Dovetail Layout Part 5: Working the Skinny
Fine Woodworking Magazine has a reader's gallery section and years ago I remember seeing in those pages a blanket chest with an over-abundance of narrow pins lining the corners (at least I think it was a blanket chest, further back than yesterday gets a bit fuzzy sometimes).
The wood was beautiful, the proportions were correct, but the dovetails were obvious, overstated, and distracting to the success of the piece. They drew attention seemed to communicate "Hey look at me I can cut lots of dovetails, I'm a good woodworker right?" It's possible someone else would see a different perspective, but I do remember my wife paging through the magazine and saying "Wow, that looks like a lot of work." Instead of seeing the piece as a whole, she had focused on the dovetails as well.
Now maybe that is exactly what the artist was after, but I doubt it. I can't fathom taking the time to build a whole piece of furniture just to show off my dovetailing abilities. Instead I guess I decided to write a series of blog posts about dovetailing instead (insert sheepish grin here). In design, narrow pins have a power to them that when used judiciously and wisely can bring a real "Wow!" factor. But when they are overused, they can overpower a design, and the "Wow!" gets lost in the noise.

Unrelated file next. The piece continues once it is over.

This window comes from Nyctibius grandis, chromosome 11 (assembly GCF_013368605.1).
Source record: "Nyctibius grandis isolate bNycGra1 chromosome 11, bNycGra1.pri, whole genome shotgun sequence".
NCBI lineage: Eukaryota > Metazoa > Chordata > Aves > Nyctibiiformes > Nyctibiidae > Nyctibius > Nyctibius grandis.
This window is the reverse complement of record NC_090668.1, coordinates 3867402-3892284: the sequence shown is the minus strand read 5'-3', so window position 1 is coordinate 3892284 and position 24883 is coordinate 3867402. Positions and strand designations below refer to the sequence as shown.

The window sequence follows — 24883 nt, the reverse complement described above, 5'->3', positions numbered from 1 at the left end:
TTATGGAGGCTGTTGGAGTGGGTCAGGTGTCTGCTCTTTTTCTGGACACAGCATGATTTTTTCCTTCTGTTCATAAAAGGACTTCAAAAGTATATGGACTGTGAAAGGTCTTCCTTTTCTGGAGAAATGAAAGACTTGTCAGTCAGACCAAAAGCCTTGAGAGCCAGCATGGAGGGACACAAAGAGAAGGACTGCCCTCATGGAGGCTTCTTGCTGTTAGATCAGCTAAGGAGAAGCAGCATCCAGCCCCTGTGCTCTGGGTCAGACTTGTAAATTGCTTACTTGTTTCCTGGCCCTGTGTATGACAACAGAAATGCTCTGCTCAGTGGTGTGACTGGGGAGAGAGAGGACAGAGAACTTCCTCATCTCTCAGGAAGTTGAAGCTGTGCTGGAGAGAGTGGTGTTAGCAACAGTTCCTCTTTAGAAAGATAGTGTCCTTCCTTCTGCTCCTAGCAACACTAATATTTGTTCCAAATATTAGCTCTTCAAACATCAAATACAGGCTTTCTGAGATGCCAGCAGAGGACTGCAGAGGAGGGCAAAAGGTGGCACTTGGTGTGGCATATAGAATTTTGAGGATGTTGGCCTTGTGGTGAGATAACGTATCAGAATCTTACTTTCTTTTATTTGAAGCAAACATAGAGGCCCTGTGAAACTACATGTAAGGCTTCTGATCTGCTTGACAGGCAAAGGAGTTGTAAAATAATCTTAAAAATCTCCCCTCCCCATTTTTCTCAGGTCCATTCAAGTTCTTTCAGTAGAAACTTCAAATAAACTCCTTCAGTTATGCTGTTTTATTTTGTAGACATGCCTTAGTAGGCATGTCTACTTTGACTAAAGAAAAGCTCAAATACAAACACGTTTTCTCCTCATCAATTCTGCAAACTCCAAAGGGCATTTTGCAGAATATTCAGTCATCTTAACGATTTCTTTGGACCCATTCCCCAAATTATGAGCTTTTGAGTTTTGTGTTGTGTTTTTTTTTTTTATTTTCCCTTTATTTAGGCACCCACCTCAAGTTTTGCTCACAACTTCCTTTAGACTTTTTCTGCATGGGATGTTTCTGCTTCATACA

Now for the truth. Before I started this exploration I have never cut these thin pins before. I found the techniques to be the same as any other dovetail joint but the layout is important. I decided to take this chance to recreate the thin-pin-madness I remembered from the magazine all those years before. Maybe there's something to be said when I can't remember the exact piece, the color of the wood or any real details, but I can picture the joint and how it looked. That does say something doesn't it?
If you've been following along on this odyssey lately you've read where we've come from already. If you're new to the journey or want to refresh your memory all the previous posts have been collected together HERE.